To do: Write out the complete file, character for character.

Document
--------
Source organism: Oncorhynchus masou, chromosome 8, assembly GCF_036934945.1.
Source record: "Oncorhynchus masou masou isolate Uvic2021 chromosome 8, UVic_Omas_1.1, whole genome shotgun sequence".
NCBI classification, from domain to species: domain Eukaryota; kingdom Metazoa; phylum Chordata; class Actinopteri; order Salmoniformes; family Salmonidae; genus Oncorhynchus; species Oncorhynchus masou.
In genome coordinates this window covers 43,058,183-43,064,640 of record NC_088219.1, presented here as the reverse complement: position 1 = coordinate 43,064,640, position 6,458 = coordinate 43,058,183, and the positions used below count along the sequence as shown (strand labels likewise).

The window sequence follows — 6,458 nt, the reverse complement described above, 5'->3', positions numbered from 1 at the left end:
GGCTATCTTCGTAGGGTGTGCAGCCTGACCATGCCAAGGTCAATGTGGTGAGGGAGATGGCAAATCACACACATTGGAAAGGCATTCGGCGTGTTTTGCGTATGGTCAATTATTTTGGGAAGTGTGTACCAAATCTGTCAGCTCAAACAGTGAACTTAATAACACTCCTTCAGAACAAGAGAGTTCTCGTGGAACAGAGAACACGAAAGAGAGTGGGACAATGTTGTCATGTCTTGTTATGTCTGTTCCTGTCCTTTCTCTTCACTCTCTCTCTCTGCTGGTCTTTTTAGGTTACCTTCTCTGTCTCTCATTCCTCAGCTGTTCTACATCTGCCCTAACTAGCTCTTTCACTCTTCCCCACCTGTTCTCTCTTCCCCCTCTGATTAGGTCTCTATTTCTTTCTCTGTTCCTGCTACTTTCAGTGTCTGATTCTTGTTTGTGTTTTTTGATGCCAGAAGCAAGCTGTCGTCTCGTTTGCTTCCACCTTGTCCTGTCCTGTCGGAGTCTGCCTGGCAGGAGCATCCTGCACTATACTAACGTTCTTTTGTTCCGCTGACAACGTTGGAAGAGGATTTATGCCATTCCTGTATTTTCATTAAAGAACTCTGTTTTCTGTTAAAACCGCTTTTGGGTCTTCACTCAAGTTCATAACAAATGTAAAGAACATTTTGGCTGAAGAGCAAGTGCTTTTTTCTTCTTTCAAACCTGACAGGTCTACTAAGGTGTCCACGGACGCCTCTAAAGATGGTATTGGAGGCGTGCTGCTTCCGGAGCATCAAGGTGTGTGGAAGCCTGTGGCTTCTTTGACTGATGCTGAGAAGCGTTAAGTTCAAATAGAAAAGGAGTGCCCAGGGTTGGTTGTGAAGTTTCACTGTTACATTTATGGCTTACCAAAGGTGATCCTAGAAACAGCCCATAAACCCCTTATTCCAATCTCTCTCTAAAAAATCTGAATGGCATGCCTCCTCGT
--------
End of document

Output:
Source organism: Oncorhynchus masou, chromosome 8, assembly GCF_036934945.1.
Source record: "Oncorhynchus masou masou isolate Uvic2021 chromosome 8, UVic_Omas_1.1, whole genome shotgun sequence".
NCBI classification, from domain to species: domain Eukaryota; kingdom Metazoa; phylum Chordata; class Actinopteri; order Salmoniformes; family Salmonidae; genus Oncorhynchus; species Oncorhynchus masou.
In genome coordinates this window covers 43,058,183-43,064,640 of record NC_088219.1, presented here as the reverse complement: position 1 = coordinate 43,064,640, position 6,458 = coordinate 43,058,183, and the positions used below count along the sequence as shown (strand labels likewise).

The window sequence follows — 6,458 nt, the reverse complement described above, 5'->3', positions numbered from 1 at the left end:
GGCTATCTTCGTAGGGTGTGCAGCCTGACCATGCCAAGGTCAATGTGGTGAGGGAGATGGCAAATCACACACATTGGAAAGGCATTCGGCGTGTTTTGCGTATGGTCAATTATTTTGGGAAGTGTGTACCAAATCTGTCAGCTCAAACAGTGAACTTAATAACACTCCTTCAGAACAAGAGAGTTCTCGTGGAACAGAGAACACGAAAGAGAGTGGGACAATGTTGTCATGTCTTGTTATGTCTGTTCCTGTCCTTTCTCTTCACTCTCTCTCTCTGCTGGTCTTTTTAGGTTACCTTCTCTGTCTCTCATTCCTCAGCTGTTCTACATCTGCCCTAACTAGCTCTTTCACTCTTCCCCACCTGTTCTCTCTTCCCCCTCTGATTAGGTCTCTATTTCTTTCTCTGTTCCTGCTACTTTCAGTGTCTGATTCTTGTTTGTGTTTTTTGATGCCAGAAGCAAGCTGTCGTCTCGTTTGCTTCCACCTTGTCCTGTCCTGTCGGAGTCTGCCTGGCAGGAGCATCCTGCACTATACTAACGTTCTTTTGTTCCGCTGACAACGTTGGAAGAGGATTTATGCCATTCCTGTATTTTCATTAAAGAACTCTGTTTTCTGTTAAAACCGCTTTTGGGTCTTCACTCAAGTTCATAACAAATGTAAAGAACATTTTGGCTGAAGAGCAAGTGCTTTTTTCTTCTTTCAAACCTGACAGGTCTACTAAGGTGTCCACGGACGCCTCTAAAGATGGTATTGGAGGCGTGCTGCTTCCGGAGCATCAAGGTGTGTGGAAGCCTGTGGCTTCTTTGACTGATGCTGAGAAGCGTTAAGTTCAAATAGAAAAGGAGTGCCCAGGGTTGGTTGTGAAGTTTCACTGTTACATTTATGGCTTACCAAAGGTGATCCTAGAAACAGCCCATAAACCCCTTATTCCAATCTCTCTCTAAAAAATCTGAATGGCATGCCTCCTCGT